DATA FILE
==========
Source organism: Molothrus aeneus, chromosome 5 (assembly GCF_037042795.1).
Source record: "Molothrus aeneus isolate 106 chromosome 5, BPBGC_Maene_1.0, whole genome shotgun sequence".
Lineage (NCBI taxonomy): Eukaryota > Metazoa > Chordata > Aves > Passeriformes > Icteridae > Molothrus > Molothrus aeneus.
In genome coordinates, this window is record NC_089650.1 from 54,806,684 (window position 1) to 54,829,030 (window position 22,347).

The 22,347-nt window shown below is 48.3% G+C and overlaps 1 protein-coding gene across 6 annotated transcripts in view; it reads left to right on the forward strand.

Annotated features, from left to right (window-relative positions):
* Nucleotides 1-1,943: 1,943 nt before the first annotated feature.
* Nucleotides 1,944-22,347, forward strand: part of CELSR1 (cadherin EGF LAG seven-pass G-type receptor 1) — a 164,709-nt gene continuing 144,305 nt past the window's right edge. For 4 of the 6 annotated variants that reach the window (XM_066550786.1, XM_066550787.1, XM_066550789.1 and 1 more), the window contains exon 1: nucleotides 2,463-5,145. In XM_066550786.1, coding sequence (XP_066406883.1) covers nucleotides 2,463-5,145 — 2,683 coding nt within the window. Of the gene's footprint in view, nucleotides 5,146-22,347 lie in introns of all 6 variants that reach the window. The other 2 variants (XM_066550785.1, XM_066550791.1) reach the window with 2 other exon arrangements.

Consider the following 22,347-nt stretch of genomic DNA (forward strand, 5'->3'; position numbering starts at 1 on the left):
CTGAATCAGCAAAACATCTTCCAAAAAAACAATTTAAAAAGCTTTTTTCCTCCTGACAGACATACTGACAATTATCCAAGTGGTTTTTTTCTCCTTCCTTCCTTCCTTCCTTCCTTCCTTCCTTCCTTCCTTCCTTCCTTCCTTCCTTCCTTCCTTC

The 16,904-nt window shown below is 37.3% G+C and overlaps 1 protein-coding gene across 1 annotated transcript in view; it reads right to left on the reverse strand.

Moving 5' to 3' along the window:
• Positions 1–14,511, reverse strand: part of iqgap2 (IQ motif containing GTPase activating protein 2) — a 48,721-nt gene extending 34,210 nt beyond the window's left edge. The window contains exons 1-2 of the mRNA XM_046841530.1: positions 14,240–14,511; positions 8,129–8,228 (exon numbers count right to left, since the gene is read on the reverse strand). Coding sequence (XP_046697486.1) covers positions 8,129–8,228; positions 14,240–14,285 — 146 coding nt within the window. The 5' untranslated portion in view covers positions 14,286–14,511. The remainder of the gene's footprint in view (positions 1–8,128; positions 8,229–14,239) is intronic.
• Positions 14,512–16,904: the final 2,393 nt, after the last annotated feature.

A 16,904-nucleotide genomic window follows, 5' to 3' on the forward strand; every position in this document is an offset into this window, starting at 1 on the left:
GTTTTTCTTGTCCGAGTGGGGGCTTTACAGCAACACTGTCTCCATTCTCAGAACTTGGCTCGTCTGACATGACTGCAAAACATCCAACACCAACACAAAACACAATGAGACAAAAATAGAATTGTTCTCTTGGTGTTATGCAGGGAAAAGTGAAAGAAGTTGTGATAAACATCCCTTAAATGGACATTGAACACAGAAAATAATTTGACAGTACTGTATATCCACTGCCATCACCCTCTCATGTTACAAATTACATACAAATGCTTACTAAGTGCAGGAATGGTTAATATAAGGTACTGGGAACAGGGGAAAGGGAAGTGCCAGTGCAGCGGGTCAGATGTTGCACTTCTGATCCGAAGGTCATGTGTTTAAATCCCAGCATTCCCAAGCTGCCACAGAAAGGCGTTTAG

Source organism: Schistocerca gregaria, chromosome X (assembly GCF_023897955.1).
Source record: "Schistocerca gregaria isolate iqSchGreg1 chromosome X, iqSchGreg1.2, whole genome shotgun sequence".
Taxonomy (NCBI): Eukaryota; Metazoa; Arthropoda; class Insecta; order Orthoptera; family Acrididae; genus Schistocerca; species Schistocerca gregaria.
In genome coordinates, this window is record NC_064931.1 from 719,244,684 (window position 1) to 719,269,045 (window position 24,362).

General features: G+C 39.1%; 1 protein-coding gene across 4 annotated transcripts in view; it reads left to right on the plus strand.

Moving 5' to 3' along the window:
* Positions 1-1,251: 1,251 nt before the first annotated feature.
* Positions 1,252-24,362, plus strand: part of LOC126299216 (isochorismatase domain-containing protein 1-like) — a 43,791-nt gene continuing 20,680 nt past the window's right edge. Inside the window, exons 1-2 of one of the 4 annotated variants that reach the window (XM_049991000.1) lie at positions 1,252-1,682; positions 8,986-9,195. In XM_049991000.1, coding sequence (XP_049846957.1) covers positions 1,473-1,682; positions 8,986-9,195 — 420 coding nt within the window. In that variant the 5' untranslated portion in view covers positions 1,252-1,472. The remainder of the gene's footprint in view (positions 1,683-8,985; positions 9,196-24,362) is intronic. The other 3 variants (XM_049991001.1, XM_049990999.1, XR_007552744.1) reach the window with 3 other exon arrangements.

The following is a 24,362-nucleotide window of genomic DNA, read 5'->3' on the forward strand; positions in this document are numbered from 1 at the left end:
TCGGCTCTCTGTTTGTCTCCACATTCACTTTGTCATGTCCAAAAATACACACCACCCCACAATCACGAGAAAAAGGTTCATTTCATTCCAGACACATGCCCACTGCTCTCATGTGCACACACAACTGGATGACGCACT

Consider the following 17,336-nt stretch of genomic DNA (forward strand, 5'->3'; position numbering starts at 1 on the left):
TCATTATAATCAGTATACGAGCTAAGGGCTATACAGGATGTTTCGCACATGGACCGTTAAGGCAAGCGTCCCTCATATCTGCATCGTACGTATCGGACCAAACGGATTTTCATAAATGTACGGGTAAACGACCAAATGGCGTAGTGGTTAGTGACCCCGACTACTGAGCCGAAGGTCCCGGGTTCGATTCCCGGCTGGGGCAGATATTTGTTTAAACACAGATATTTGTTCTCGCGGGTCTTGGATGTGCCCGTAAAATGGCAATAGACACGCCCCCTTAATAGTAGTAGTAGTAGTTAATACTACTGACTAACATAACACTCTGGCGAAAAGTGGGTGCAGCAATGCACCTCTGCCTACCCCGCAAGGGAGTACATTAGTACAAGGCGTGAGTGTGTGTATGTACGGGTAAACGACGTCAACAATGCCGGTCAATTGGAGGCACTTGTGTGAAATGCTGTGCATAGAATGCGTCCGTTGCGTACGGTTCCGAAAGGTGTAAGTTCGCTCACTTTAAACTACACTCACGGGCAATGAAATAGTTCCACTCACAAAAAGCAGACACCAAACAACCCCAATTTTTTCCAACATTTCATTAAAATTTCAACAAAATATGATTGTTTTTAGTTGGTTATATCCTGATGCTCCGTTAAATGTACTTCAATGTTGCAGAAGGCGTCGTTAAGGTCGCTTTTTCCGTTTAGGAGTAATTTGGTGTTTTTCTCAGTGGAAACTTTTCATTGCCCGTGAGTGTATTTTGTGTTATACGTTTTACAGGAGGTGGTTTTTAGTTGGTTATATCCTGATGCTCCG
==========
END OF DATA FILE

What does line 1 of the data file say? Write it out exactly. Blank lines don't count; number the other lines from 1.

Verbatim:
Source organism: Molothrus aeneus, chromosome 5 (assembly GCF_037042795.1).